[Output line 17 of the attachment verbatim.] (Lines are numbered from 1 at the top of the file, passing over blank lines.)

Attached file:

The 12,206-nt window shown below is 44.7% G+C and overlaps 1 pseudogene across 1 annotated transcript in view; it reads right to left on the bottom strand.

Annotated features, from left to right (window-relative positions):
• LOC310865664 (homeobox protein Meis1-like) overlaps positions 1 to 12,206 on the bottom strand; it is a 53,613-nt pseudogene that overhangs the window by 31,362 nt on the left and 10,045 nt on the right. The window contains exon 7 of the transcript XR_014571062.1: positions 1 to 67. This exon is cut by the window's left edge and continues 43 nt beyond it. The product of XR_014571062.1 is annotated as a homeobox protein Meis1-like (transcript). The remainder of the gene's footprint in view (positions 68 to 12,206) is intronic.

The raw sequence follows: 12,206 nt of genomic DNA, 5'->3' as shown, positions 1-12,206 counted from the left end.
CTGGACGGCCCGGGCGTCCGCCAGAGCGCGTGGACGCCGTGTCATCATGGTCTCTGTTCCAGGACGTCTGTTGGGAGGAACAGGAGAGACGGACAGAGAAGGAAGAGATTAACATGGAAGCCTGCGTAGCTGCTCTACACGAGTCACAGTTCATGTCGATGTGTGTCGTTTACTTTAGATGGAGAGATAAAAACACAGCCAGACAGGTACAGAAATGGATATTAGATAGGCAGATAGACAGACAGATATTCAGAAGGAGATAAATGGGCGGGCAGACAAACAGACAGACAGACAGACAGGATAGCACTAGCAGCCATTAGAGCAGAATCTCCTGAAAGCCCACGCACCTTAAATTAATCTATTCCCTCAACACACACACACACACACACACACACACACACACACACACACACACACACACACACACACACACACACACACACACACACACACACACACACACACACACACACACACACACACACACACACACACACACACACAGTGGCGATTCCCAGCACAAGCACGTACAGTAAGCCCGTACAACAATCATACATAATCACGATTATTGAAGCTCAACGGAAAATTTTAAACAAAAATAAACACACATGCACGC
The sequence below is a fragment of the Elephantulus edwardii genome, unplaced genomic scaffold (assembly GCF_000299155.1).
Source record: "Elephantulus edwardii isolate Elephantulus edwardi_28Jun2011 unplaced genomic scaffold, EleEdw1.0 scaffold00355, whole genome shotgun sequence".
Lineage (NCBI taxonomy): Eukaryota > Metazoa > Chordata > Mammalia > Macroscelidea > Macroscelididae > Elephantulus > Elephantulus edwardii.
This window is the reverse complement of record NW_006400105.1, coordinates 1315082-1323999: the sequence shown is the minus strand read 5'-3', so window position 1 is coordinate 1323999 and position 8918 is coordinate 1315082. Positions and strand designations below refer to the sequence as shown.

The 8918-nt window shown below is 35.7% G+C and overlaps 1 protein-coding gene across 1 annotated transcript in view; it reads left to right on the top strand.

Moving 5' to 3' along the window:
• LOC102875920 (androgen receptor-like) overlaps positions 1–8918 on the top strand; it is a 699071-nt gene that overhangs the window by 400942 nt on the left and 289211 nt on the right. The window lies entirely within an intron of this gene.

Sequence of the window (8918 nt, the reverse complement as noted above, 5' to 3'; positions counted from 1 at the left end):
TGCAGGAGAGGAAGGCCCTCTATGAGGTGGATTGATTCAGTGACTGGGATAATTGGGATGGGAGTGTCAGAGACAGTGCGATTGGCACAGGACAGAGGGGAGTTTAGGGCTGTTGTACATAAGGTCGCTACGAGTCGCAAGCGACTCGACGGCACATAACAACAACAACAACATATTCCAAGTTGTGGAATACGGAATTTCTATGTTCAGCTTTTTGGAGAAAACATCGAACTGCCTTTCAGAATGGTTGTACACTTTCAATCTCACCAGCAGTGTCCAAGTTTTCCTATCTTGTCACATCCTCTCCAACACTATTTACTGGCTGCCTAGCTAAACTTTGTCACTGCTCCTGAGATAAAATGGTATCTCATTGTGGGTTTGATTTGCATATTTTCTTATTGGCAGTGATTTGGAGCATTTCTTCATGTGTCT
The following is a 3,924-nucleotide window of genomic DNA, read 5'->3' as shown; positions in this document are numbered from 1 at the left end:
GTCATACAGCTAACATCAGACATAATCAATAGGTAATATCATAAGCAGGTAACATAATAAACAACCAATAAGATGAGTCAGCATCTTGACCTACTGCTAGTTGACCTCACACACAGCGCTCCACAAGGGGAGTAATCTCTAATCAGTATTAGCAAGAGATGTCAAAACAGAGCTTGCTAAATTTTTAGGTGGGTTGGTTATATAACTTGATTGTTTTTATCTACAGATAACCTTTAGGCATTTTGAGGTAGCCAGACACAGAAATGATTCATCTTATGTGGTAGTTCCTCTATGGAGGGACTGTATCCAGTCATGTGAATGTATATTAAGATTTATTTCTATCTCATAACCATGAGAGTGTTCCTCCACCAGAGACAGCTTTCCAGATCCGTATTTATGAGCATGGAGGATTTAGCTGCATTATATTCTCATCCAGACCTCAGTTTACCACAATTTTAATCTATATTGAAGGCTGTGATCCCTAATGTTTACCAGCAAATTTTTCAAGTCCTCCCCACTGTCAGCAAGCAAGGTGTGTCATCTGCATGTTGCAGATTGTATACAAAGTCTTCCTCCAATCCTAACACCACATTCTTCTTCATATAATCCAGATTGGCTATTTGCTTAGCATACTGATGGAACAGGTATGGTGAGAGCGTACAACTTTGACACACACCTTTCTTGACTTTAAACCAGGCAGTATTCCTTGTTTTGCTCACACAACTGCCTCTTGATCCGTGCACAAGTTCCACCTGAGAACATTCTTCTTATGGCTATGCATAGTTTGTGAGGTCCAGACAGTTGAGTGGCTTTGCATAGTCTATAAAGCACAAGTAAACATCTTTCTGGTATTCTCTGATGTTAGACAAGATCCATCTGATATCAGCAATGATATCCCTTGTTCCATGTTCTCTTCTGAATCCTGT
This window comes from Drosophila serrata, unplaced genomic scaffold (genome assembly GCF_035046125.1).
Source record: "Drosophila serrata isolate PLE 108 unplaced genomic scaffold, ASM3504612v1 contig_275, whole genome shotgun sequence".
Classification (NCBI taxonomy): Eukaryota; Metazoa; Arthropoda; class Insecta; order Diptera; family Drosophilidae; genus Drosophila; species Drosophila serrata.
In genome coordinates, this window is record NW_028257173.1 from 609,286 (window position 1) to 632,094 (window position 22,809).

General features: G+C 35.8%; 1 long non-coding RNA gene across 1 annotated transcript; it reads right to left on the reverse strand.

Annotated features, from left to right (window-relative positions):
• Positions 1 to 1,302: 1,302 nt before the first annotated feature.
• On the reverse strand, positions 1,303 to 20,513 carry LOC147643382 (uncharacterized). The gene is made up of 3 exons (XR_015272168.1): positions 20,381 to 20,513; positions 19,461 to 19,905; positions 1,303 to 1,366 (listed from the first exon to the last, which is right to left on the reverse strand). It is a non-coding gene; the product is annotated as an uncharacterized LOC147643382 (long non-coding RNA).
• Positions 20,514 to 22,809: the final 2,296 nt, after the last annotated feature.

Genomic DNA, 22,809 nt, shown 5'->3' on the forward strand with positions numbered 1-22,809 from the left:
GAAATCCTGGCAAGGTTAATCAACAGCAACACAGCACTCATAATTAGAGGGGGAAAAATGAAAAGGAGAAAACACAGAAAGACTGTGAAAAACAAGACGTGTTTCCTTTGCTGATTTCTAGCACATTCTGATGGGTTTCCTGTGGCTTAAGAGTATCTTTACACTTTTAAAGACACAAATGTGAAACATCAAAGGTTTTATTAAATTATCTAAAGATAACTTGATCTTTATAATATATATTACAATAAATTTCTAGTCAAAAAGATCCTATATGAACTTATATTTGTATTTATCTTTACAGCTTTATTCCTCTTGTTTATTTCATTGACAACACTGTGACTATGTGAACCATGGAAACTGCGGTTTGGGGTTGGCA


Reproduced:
This window comes from Drosophila serrata, unplaced genomic scaffold (genome assembly GCF_035046125.1).